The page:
Have you ever wanted to do something to improve your neighborhood, but didn’t quite know where to begin? Are you looking for ways to meet your neighbors and make new friends? These are things that Alex Bodnar, 31, thought about when he moved from Hell’s Kitchen in Manhattan to Crown Heights, Brooklyn. He found answers via Clean Up Crown Heights, a community-based, volunteer-driven organization dedicated to keeping Crown Heights beautiful. Epicenter-NYC reporter Andrea Pineda-Salgado spoke with Bodnar about the group and how other New Yorkers can follow suit in their own neighborhoods.

Alex Bodnar, one of the Clean Up Crown Heights leaders. Photo: Andrea Pineda-Salgado

The following has been condensed and edited for clarity. 

Epicenter-NYC: How did Clean Up Crown Heights begin?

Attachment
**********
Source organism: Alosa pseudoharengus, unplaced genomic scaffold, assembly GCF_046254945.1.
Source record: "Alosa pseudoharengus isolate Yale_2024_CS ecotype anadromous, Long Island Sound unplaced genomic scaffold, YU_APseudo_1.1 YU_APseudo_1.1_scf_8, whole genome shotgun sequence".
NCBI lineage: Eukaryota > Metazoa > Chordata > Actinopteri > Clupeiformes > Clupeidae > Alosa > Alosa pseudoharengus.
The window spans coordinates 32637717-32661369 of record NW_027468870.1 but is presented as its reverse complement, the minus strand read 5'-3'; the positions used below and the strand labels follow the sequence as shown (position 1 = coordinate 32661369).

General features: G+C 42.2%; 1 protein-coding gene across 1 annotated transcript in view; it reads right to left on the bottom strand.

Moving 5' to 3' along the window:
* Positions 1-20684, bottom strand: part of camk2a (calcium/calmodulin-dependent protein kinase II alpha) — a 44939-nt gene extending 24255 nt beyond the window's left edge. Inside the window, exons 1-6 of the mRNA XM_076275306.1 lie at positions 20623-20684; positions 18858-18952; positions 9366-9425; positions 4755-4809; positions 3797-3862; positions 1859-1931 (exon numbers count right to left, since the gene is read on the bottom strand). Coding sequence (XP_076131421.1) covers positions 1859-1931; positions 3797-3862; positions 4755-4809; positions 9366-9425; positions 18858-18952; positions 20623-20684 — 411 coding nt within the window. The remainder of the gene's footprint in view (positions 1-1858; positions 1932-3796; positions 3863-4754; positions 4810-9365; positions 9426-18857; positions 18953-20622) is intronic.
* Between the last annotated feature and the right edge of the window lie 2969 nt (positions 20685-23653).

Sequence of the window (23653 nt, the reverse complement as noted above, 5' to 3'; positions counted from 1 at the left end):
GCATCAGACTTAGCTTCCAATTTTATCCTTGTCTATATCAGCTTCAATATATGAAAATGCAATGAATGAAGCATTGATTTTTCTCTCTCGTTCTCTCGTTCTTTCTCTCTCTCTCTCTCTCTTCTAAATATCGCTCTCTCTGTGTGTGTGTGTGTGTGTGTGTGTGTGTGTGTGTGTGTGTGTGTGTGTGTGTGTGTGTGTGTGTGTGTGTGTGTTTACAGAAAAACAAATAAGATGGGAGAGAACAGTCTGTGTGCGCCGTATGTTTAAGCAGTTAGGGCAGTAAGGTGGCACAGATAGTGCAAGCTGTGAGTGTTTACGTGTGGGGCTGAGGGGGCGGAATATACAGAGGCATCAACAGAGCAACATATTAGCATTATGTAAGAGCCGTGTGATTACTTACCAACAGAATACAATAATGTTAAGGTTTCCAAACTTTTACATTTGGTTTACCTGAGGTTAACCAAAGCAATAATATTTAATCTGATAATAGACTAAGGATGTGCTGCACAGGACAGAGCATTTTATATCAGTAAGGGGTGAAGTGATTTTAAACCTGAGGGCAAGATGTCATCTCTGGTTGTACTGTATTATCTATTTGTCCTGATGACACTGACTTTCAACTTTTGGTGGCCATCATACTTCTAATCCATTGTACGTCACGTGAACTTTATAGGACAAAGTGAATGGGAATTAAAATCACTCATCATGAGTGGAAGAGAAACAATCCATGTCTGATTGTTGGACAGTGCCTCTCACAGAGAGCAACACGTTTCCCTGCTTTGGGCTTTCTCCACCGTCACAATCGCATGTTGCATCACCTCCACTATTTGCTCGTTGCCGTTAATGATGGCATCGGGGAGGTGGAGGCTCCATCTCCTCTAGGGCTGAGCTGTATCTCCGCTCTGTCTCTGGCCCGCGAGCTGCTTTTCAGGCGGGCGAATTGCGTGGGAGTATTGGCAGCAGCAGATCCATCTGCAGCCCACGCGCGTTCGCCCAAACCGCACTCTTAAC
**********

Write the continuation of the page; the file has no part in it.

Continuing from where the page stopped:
Bodnar: Clean Up Crown Heights was started in July 2020 by a member who is no longer with us because they moved to California. Clean Up Crown Heights was an effort to do something and have something to do. Seeing that sanitation bleeds into environmentalism, people who join the clean-up crew have some interest in creating a more sustainable planet. The founder doing this was her way to make a small direct action and change the streets of her neighborhood. She wanted to provide a completely volunteer-run and free sanitation service so that other people could see and be influenced to do the same in their own neighborhoods. The founder put the word out herself, met up with people she knew and got a pretty healthy start of about 10 people. It started with the idea of “whoever wants to help can help,” and it was in response to how the world was at the time and how she wanted to help the community. Now it’s grown to its own Instagram with over 2,000 followers.